Trespassing Across America: One Man’s Epic, Never-Done-Before (and Sort of Illegal) Hike Across the Heartland by Ken Ilgunas, Blue Rider Press, 2016
A walk can perform wonders. It’s good to shake off the dust from your limbs and clear your head.
But the desire to go on a real long walk — a transcontinental hike, for example — is a luxury and privilege enjoyed largely by the white middle class, those who have time to worry and wonder about existential dread and possess the money and resources to do something about it. Exhibit A: Christopher McCandless of Into the Wild fame/infamy, the wildly unprepared, wannabe explorer who didn’t even have a topographical map of the Alaskan region where he starved to death in 1992.
Author-environmentalist Ken Ilgunas, who received an MA from Duke University, began his own journey for similar reasons. But Ilgunas thoroughly stocked himself with money, food, a destination and a purpose. That didn’t make his trek any less difficult or enlightening.
In Trespassing Across America, Ilgunas records his travelogue of the seemingly most-boring region of North America — the Great Plains.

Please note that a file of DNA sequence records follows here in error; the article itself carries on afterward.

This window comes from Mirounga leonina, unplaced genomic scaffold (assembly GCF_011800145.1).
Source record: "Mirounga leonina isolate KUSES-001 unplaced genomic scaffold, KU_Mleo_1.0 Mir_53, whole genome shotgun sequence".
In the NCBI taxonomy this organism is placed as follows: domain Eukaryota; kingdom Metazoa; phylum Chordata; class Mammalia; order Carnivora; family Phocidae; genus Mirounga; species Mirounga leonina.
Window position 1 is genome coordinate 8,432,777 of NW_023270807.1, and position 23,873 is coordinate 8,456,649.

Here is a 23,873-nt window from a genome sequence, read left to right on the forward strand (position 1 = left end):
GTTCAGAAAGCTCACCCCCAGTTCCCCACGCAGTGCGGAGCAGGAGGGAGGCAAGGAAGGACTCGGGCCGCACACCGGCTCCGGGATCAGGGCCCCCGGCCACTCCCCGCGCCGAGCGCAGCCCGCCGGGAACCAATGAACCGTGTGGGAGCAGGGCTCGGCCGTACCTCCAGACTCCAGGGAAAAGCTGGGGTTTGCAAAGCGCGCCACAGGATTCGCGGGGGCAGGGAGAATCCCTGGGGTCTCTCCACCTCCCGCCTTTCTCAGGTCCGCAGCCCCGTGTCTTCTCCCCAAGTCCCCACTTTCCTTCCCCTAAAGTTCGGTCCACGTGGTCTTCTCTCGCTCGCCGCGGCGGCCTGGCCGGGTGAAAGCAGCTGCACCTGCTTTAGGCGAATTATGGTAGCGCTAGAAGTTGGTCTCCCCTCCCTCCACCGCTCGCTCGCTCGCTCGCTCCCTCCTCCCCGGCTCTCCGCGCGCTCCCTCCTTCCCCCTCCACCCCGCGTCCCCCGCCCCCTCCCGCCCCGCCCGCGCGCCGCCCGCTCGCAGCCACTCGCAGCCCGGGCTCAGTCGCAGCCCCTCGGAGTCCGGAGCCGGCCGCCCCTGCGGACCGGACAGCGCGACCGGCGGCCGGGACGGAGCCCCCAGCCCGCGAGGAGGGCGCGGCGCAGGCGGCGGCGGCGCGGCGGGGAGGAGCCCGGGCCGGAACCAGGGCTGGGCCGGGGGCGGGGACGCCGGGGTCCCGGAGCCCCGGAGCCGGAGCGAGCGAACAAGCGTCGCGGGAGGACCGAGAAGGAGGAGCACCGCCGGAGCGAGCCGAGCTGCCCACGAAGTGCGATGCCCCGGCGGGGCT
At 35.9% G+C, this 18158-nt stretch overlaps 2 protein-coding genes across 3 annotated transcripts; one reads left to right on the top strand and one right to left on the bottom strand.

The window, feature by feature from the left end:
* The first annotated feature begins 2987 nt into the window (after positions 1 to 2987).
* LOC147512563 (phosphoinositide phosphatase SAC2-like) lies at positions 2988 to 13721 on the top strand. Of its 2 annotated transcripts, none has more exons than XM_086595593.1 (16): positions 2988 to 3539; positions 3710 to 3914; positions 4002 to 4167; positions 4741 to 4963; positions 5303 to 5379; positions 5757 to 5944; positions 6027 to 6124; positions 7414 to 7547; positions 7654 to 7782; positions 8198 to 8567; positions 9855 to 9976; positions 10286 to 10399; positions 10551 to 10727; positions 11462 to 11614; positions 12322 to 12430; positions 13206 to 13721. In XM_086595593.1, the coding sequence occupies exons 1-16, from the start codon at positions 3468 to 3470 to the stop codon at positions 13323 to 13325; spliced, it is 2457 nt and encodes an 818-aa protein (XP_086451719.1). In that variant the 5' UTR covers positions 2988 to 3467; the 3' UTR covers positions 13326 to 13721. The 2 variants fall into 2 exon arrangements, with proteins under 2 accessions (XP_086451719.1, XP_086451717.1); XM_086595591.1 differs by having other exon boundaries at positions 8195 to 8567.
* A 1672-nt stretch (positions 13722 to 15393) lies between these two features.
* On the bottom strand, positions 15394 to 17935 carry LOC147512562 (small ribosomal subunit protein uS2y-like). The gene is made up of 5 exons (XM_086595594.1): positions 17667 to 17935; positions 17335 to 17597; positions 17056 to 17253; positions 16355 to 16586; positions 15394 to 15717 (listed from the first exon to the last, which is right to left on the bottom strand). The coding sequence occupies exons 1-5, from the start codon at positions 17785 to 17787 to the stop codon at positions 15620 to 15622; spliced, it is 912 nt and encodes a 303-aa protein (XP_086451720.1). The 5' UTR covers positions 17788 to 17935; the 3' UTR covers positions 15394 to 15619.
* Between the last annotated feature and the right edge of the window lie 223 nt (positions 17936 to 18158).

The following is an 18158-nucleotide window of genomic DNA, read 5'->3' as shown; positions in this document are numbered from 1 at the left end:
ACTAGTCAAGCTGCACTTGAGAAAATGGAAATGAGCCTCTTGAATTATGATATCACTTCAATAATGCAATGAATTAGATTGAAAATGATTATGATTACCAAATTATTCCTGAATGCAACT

“It would be just as well to refer to the area as the ‘Great Boring,’” Ilgunas writes. “Not only are the Plains plain, but they’re enormously plain.”
Finding himself discontent washing dishes in Alaska, Ilgunas planned to trace the path of the proposed Keystone XL Pipeline. Beginning his quest in September 2012, Ilgunas hitchhiked from Denver to the northern end of east-central Alberta’s Tar Sands, from where oil would be transported southeast to Port Arthur, Texas, near the Louisiana border. He’d walk the length of the hypothetical pipeline, traipsing borders and private pastures, as something of a nonviolent protest against both climate change and land-property rights.
The resulting book, which was not part of his plan, contains poignant moments of self-examination and humorous self-deprecation. But Ilgunas soon realizes Big Oil is even more complex than he’d believed.
“Oil was everywhere; it was in everything,” Ilgunas opines. “And going without oil or coal or natural gas was, on this hike and in life in general, pretty much impossible.”
He also recognizes the importance of oil to the people he meets and their communities.
“[The Heartland] feeds us, irrigates us, powers our cars and planes, and bears some of the best and worst of our history as a people,” Ilgunas concludes.
Adventurers go on hikes to learn more about themselves, but Ilgunas learned more than that — he learned about modern America itself, good and bad.